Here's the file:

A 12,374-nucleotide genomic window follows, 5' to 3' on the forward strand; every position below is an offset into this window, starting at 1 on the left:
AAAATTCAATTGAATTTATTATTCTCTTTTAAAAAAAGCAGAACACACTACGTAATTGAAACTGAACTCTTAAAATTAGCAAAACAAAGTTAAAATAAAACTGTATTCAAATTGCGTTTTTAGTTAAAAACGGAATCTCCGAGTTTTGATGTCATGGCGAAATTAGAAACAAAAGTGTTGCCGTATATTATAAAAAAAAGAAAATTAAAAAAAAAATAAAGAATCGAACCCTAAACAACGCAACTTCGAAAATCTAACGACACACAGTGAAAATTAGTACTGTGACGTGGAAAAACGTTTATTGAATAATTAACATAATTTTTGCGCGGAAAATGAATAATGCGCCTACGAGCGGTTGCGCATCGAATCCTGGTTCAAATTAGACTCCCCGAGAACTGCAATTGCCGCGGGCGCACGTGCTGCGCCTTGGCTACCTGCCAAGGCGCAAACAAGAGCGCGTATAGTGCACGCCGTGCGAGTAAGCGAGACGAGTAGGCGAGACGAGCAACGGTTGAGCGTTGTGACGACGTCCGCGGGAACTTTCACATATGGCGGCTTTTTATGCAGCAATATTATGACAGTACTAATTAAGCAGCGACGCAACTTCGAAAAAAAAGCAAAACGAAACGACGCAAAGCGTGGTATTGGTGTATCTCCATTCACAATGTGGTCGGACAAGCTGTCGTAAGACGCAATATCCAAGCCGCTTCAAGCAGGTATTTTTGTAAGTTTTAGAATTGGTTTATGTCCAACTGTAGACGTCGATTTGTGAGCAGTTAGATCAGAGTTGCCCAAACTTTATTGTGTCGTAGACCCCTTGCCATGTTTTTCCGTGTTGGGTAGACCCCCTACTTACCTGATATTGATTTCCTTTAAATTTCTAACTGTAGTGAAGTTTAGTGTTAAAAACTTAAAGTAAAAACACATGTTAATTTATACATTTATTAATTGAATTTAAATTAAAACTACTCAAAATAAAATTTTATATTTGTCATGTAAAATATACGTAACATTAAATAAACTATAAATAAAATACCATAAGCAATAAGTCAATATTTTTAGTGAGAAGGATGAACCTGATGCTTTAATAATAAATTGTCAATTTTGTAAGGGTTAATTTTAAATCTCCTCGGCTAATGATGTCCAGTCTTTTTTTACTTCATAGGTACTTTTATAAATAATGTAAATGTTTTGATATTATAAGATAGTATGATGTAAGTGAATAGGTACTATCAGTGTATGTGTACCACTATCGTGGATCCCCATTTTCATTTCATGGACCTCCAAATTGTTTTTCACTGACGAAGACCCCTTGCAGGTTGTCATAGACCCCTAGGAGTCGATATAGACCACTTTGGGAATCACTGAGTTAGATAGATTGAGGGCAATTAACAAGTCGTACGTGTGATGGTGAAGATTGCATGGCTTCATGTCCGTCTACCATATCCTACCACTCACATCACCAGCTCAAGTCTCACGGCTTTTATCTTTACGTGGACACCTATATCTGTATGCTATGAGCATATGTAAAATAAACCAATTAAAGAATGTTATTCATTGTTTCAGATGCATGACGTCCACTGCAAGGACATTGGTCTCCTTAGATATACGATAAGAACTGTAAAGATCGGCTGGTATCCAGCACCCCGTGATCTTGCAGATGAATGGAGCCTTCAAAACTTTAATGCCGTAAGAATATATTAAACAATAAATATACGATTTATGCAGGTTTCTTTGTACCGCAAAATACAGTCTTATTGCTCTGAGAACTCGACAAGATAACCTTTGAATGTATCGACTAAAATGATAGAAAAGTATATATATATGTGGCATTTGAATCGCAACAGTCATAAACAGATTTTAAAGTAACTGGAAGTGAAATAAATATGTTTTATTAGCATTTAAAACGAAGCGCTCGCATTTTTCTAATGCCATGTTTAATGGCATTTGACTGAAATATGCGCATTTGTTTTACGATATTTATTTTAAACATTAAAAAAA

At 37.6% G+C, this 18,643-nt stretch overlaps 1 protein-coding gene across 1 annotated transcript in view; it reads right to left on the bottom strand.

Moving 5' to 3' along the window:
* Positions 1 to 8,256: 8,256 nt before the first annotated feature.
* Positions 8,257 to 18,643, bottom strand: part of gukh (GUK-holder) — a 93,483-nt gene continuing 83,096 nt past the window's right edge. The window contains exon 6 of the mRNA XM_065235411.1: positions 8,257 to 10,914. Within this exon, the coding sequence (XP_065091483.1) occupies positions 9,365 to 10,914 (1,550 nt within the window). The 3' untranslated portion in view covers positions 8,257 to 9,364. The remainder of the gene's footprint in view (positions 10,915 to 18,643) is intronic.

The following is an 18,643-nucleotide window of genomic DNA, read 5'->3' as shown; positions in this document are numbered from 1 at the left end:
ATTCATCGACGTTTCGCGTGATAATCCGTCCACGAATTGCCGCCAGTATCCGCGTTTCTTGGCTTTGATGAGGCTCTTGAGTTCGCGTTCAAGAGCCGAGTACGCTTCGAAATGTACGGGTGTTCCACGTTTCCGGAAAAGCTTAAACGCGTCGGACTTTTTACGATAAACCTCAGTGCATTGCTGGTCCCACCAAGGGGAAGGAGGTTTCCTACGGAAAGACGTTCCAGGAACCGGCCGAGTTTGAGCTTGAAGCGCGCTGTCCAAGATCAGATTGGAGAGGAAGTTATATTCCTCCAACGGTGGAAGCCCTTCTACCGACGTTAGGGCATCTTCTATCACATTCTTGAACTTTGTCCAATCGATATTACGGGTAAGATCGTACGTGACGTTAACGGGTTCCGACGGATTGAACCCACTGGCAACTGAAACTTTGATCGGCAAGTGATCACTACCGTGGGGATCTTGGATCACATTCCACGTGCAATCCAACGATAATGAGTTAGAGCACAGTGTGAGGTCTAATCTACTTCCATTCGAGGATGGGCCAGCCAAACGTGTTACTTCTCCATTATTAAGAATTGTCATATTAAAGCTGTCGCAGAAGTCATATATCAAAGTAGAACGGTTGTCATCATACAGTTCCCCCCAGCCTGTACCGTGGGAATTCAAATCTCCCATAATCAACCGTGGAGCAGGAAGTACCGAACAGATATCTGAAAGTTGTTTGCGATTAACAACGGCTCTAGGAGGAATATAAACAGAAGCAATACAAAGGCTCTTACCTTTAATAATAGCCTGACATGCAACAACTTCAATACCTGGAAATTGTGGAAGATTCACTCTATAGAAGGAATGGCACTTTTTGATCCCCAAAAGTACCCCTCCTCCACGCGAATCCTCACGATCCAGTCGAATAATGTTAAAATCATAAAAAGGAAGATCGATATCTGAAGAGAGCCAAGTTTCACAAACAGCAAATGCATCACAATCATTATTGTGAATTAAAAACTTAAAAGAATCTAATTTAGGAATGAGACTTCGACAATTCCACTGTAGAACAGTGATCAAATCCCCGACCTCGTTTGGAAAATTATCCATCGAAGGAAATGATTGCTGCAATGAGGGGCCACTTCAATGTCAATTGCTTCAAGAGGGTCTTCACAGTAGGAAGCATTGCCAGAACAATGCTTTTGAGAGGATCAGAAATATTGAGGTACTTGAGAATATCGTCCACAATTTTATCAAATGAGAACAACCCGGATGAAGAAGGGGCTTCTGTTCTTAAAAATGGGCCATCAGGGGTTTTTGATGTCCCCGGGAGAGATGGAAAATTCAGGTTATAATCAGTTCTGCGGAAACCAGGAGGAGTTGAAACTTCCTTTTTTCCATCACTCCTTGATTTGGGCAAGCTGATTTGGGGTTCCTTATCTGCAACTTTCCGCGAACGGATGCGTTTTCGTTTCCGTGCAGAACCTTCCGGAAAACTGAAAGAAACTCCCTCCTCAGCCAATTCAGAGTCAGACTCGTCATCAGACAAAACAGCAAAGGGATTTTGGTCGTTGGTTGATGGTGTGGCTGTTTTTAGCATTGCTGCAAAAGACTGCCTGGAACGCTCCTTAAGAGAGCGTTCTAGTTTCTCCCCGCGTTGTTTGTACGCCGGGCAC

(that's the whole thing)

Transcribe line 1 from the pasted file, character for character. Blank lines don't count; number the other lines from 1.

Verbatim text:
A 12,374-nucleotide genomic window follows, 5' to 3' on the forward strand; every position below is an offset into this window, starting at 1 on the left: